Micronutrients for a Healthy You

Micronutrients for a Healthy You

 Humans require both energy giving macronutrients (carbohydrate, fat, protein) and no energy giving micronutrients.

Macronutrients are essential to ensure the entire body composition and it mainly provides energy. Micronutrients play the main role in keeping these processes of building and rebuilding running.

When energy is needed in absence of one macronutrient, the other macronutrients can serve the energy needed by the human body. To secure the metabolic pathways, a minimum function of macronutrients and micronutrients are essential. In comparison with macronutrients, each micronutrient performs a unique function in the body. To get all the essential micronutrients humans are dependent on their diet. These micronutrients play an essential medial part in the metabolism and tissue function maintenance. Therefore a sufficient intake is mandatory, but excess is harmful.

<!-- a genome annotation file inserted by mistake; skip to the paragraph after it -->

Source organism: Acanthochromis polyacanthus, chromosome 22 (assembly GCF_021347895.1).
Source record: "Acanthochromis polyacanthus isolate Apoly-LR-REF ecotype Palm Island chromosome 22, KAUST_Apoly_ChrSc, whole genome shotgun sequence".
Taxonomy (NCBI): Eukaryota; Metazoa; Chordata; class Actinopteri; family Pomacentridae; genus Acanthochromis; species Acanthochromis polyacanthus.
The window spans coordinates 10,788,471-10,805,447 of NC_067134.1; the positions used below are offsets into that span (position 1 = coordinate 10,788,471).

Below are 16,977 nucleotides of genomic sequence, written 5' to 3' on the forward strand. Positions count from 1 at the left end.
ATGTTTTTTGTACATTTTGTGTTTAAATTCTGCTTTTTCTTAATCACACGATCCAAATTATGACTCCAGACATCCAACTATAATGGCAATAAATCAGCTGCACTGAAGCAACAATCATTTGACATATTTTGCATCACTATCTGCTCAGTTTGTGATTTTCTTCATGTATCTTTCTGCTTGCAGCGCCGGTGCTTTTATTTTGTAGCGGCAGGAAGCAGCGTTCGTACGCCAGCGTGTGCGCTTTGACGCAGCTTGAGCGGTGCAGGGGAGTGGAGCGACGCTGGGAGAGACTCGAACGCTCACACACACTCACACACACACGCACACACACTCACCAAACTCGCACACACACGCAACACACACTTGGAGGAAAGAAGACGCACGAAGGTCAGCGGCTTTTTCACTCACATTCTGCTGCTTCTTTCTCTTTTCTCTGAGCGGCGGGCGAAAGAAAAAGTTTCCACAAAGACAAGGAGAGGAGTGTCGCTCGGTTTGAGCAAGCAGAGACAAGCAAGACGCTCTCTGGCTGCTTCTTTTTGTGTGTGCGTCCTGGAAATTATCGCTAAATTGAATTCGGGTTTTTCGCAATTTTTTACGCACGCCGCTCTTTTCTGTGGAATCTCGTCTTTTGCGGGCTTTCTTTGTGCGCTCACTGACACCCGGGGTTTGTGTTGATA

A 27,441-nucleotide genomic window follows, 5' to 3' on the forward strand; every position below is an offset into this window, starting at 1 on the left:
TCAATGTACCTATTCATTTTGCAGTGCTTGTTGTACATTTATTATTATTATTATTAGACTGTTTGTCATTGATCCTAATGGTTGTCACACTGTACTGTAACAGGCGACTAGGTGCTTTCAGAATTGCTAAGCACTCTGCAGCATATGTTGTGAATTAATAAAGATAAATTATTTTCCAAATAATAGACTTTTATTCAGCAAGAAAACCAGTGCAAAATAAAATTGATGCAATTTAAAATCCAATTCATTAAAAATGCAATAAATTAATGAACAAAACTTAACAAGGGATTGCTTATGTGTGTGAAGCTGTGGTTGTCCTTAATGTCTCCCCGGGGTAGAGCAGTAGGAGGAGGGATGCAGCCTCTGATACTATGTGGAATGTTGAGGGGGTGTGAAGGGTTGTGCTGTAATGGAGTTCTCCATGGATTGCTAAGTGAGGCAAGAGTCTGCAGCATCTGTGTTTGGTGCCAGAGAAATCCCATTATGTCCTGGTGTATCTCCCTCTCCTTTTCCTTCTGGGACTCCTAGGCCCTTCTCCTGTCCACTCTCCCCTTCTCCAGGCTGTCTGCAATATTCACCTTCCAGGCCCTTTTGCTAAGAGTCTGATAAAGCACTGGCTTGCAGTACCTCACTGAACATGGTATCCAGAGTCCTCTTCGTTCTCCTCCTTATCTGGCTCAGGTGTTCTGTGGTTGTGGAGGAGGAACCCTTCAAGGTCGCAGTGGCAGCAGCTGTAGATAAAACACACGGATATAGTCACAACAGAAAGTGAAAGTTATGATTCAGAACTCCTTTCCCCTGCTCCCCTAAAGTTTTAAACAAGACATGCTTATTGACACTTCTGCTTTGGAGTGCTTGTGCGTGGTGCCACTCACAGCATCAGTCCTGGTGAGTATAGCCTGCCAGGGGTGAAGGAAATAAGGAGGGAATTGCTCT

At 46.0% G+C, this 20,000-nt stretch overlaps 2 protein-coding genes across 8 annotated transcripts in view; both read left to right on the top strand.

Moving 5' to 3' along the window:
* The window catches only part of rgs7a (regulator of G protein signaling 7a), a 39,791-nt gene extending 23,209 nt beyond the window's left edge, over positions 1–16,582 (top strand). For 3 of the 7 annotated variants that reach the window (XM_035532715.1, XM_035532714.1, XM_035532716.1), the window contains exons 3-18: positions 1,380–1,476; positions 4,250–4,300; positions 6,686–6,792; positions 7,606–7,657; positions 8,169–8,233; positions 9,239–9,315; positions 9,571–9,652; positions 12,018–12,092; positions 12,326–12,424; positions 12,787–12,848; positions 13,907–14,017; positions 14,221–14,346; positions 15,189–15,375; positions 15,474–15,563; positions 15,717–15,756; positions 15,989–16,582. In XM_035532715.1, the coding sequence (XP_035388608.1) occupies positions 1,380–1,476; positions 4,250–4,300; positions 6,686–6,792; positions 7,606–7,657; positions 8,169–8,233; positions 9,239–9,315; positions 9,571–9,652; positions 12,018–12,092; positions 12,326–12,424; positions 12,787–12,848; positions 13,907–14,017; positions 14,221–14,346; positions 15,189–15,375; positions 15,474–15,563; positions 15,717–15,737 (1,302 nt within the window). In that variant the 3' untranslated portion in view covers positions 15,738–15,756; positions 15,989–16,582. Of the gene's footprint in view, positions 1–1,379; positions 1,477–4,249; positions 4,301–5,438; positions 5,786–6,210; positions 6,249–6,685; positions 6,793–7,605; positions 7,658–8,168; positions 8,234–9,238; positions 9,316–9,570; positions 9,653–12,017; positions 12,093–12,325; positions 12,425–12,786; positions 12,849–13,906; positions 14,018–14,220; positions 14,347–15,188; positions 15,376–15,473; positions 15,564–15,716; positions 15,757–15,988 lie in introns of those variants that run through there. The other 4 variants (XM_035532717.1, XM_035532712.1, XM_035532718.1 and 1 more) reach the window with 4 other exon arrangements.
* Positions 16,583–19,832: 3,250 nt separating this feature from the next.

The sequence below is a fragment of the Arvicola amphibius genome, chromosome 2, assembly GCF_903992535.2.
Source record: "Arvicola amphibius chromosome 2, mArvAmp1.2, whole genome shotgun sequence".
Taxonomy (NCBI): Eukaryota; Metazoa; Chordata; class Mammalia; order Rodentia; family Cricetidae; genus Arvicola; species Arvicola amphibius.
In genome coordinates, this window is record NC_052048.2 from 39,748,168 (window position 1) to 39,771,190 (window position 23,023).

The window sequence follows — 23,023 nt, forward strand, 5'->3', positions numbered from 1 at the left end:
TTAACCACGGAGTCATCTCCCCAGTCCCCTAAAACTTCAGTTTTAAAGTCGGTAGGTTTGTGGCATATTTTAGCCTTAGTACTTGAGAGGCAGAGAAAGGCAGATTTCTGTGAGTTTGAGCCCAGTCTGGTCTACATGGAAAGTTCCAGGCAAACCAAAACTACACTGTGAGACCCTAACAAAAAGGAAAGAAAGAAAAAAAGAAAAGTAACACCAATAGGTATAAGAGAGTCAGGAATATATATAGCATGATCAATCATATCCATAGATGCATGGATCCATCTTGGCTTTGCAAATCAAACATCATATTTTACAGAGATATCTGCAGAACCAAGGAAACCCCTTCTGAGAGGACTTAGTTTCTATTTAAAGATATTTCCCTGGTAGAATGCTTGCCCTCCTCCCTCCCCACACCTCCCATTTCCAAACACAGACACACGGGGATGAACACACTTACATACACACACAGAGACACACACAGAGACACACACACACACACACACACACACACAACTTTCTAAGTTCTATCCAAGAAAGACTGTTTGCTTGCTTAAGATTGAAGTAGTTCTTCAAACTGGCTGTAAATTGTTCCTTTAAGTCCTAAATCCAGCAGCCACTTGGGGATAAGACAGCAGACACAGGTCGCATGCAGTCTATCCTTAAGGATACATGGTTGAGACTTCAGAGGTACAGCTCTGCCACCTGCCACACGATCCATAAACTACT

Micronutrients are categorised into 2 classes:

  • Vitamins
  • Minerals 

Vitamins are different from carbohydrates, fats and proteins as they are not required in a large quantity. Their little amount is enough to maintain the basic function of the body and they play an essential role in a chemical reactions that permits humans to withdraw energy from carbs, fats and proteins (macronutrient).

Vitamins are single units rather than long chains of smaller units.

 Vitamins are further categorised in 2 categories:

  • Fat-soluble vitamins
  • Water-soluble vitamins

 Fat-soluble vitamins (A, D, E, K) are soluble in fat, they are lipid-like molecules. Water-soluble vitamins (B complex and C) are soluble in water. Their solubility difference affects their way in absorption, storage and transportation in the body.